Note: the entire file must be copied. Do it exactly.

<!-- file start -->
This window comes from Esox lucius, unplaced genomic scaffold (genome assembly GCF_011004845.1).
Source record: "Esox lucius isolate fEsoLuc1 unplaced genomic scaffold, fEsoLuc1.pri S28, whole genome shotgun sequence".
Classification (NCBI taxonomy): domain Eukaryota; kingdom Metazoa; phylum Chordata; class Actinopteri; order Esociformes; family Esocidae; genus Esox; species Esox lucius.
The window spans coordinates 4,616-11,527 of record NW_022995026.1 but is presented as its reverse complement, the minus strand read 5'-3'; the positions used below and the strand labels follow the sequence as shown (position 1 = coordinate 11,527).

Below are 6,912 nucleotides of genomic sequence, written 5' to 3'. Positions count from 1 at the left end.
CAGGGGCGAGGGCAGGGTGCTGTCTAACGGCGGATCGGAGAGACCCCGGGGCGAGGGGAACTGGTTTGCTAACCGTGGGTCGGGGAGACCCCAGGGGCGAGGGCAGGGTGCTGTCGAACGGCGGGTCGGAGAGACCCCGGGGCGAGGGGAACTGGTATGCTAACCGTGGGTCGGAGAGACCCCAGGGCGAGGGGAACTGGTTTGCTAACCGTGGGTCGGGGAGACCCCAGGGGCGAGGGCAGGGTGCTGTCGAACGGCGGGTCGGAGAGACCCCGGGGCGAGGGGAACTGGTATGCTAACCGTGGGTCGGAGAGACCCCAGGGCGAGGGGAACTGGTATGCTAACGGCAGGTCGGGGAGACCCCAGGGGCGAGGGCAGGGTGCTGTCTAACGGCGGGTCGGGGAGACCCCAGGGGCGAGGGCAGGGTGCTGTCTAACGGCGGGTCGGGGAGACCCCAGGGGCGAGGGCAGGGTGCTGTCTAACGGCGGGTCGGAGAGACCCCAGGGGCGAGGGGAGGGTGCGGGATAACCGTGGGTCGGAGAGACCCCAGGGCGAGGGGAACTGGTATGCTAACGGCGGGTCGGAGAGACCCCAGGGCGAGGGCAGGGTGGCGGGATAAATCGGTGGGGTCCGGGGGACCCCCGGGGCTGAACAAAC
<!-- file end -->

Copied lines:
This window comes from Esox lucius, unplaced genomic scaffold (genome assembly GCF_011004845.1).
Source record: "Esox lucius isolate fEsoLuc1 unplaced genomic scaffold, fEsoLuc1.pri S28, whole genome shotgun sequence".
Classification (NCBI taxonomy): domain Eukaryota; kingdom Metazoa; phylum Chordata; class Actinopteri; order Esociformes; family Esocidae; genus Esox; species Esox lucius.
The window spans coordinates 4,616-11,527 of record NW_022995026.1 but is presented as its reverse complement, the minus strand read 5'-3'; the positions used below and the strand labels follow the sequence as shown (position 1 = coordinate 11,527).

Below are 6,912 nucleotides of genomic sequence, written 5' to 3'. Positions count from 1 at the left end.
CAGGGGCGAGGGCAGGGTGCTGTCTAACGGCGGATCGGAGAGACCCCGGGGCGAGGGGAACTGGTTTGCTAACCGTGGGTCGGGGAGACCCCAGGGGCGAGGGCAGGGTGCTGTCGAACGGCGGGTCGGAGAGACCCCGGGGCGAGGGGAACTGGTATGCTAACCGTGGGTCGGAGAGACCCCAGGGCGAGGGGAACTGGTTTGCTAACCGTGGGTCGGGGAGACCCCAGGGGCGAGGGCAGGGTGCTGTCGAACGGCGGGTCGGAGAGACCCCGGGGCGAGGGGAACTGGTATGCTAACCGTGGGTCGGAGAGACCCCAGGGCGAGGGGAACTGGTATGCTAACGGCAGGTCGGGGAGACCCCAGGGGCGAGGGCAGGGTGCTGTCTAACGGCGGGTCGGGGAGACCCCAGGGGCGAGGGCAGGGTGCTGTCTAACGGCGGGTCGGGGAGACCCCAGGGGCGAGGGCAGGGTGCTGTCTAACGGCGGGTCGGAGAGACCCCAGGGGCGAGGGGAGGGTGCGGGATAACCGTGGGTCGGAGAGACCCCAGGGCGAGGGGAACTGGTATGCTAACGGCGGGTCGGAGAGACCCCAGGGCGAGGGCAGGGTGGCGGGATAAATCGGTGGGGTCCGGGGGACCCCCGGGGCTGAACAAAC